2.  I use a LOT of metaphors in teaching the trumpet!  Some are to guide our musical mind, while some others are more physical and guide the action of playing. 

3.  When we play the trumpet well, it is simple; when things aren't quite working for us, that's when it becomes complicated.  Keep it simple!

4.  It is important to think positively about what we are doing.  Negative thinking is "try not to mess this up"; positive thinking is when your mind is filled with the sound, timbre, articulation, pitch, rhythm, phrasing, etc. of what you are about to do.  It sounds simple, but there is a world of difference between focusing on what you will do rather than what you do not want to do. 

5.  It's reasonable to assume that MY teachers have influenced my approach to teaching.  I don't teach like any of them, but I have taken a lot from all of them.  While I have had some lessons with other teachers, these were the ones with whom I spent the most time.  Click on their names if you want to find out more about them.  I've always been interested in history and like to contemplate the trumpet-family tree!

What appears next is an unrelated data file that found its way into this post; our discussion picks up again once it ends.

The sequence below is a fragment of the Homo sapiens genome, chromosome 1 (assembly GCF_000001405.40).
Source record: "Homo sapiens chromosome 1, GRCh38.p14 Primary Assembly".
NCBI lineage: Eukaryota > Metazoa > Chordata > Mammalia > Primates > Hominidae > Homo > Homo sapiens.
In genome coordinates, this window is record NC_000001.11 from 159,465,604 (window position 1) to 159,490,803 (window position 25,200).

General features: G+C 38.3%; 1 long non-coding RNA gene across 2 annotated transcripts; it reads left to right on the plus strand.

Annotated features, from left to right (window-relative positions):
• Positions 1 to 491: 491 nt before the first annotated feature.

J. Robert Hanson was my teacher at Concordia College in Moorhead, MN.  He was my greatest inspiration and made me want to be both                         a player and a teacher.  He played principal trumpet for a time in the Milwaukee Symphony, but when I studied with him he was a trumpet

              teacher and the conductor of both the college orchestra and the local symphony, the Fargo Moorhead Symphony Orchestra.  He was a great

              trumpet player, who had studied for a while with Bud Herseth, who became a great model for how the trumpet should sound in an orchestra.

              I studied with Manny Laureano for a year after I graduated from college, but it was in the 3 years following when I played principal trumpet in

              the excellent community orchestra that Manny conducted (the Metropolitan Symphony Orchestra in Minneapolis) that I learned the most from